The two largest relative discounts I saw were for the Templeton Russia & East European Fund (TRF) and the Morgan Stanley India Investment Fund (IFF). The first fund currently trades at a 10.75% discount to NAV, versus a five-year average premium of 1.113%. The second currently trades at a 11.07% discount to NAV. The five-year average discount is 6.597%. Keep in mind, however, that if the underlying assets fall further in price, the current discount may not be large enough to protect you from incurring a loss.



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The Week Ahead

The U.S. financial markets will be closed on Monday, September 2, in observance of Labor Day.

Just three members of the S&P 500 will report earnings: H&R Block (HRB) on Tuesday and Dollar General (DG) and SAIC (SAI) on Wednesday.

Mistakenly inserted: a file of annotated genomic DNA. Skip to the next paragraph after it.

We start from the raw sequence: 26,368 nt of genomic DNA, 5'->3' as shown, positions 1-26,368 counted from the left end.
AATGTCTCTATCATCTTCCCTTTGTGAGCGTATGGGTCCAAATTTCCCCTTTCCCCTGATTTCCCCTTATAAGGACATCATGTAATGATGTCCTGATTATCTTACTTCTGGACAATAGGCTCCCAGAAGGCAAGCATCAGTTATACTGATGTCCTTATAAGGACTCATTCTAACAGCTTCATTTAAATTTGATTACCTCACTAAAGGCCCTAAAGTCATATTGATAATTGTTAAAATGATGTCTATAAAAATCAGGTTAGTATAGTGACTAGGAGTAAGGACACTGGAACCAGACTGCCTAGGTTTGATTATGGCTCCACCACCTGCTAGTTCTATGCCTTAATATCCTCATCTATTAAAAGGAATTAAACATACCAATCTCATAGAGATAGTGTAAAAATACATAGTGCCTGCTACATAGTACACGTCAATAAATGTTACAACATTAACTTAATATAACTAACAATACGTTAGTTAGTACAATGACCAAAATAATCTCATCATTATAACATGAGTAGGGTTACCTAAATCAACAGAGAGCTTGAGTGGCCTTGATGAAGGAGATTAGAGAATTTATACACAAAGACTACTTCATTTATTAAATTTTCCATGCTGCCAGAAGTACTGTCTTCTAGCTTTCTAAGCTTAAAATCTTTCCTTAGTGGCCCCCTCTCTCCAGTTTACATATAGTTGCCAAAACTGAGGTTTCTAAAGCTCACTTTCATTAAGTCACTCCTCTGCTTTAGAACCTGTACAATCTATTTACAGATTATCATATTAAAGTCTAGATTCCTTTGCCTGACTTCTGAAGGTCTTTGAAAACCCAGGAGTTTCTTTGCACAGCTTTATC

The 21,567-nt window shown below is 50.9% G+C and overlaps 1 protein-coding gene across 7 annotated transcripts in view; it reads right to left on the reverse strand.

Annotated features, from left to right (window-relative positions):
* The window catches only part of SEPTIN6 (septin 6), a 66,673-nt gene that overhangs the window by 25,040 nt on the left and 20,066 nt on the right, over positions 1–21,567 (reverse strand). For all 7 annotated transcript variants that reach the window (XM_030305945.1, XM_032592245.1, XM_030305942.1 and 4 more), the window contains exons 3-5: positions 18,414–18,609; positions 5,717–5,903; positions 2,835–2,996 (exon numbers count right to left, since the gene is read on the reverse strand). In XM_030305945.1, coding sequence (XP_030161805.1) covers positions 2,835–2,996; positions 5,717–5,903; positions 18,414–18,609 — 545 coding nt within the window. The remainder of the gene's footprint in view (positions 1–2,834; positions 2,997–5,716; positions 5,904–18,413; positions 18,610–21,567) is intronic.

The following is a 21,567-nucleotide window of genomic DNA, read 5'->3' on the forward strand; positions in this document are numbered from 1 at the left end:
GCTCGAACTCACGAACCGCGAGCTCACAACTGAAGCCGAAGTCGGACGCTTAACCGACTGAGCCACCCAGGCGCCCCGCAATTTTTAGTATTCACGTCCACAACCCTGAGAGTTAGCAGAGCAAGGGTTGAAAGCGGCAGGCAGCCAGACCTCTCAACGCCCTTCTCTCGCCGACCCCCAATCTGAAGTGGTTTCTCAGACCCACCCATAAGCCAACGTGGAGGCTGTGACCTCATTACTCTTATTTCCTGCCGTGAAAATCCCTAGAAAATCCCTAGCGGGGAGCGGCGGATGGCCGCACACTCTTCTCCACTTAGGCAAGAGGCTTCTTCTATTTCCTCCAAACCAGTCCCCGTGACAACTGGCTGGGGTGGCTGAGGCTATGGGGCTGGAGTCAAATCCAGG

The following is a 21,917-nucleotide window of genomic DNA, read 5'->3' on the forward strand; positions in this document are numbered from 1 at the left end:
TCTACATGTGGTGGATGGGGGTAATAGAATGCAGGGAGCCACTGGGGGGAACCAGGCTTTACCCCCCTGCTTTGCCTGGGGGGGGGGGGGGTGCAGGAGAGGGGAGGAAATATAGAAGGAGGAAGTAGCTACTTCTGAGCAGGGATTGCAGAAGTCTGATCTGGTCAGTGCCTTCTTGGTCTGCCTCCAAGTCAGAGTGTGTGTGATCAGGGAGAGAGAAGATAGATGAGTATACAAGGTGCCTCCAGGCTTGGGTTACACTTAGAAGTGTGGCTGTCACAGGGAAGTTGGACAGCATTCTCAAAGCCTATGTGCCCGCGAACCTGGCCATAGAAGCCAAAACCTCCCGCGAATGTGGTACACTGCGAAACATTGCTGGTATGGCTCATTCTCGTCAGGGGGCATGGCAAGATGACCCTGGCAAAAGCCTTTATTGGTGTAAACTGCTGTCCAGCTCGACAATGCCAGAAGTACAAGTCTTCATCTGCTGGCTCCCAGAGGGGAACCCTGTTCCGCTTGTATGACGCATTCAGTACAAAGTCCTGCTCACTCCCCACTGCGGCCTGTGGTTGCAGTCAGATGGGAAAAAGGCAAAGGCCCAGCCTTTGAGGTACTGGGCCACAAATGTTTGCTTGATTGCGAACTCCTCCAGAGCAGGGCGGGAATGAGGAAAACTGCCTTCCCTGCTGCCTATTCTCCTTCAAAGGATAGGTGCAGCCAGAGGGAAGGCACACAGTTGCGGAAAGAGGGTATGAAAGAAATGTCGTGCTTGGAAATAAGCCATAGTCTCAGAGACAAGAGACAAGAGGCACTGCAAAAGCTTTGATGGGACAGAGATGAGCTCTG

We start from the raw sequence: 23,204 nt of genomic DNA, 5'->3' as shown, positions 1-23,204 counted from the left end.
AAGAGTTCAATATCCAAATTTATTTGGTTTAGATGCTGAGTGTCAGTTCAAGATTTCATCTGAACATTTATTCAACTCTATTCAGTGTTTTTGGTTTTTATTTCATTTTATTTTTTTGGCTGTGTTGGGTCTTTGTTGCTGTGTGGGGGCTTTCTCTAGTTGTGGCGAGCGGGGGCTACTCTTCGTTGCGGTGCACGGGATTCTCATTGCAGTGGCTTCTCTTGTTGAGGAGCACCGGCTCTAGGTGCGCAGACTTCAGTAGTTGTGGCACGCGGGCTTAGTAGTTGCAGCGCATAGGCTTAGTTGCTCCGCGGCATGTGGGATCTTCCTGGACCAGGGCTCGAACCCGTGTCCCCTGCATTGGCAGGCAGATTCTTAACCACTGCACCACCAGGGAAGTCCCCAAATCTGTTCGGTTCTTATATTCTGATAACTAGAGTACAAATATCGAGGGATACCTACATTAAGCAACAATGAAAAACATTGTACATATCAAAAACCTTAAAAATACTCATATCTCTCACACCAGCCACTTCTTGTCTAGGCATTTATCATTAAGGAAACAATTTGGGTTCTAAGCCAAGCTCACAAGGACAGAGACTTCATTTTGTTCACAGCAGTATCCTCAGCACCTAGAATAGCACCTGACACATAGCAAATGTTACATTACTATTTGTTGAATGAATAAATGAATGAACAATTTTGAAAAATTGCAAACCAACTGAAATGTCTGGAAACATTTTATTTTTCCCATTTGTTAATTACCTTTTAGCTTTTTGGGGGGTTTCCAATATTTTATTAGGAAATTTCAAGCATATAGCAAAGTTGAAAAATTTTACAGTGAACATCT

The week’s first economic reports will be the August ISM manufacturing index, the August PMI manufacturing index and July construction spending. All three reports will be released on Tuesday. Wednesday will feature July international trade data and the periodic Federal Reserve Beige Book. The August ADP Employment Report, the August ISM services index and July factory orders will be released on Thursday. Friday will feature August jobs data, which will include the unemployment rate and the change in nonfarm payrolls.

Two Federal Reserve officials will make public appearances. San Francisco president John Williams will speak on Wednesday and Minneapolis president Narayana Kocherlakota will speak on Wednesday and Thursday.

AAII Sentiment Survey

Neutral sentiment rose back above its historical average, as pessimism fell in the latest AAII Sentiment Survey.

Bullish sentiment, expectations that stock prices will rise over the next six months, rebounded by 4.6 percentage points to 33.5%. Even with the rise, optimism is below its historical average of 39.0% for the fourth time in five weeks.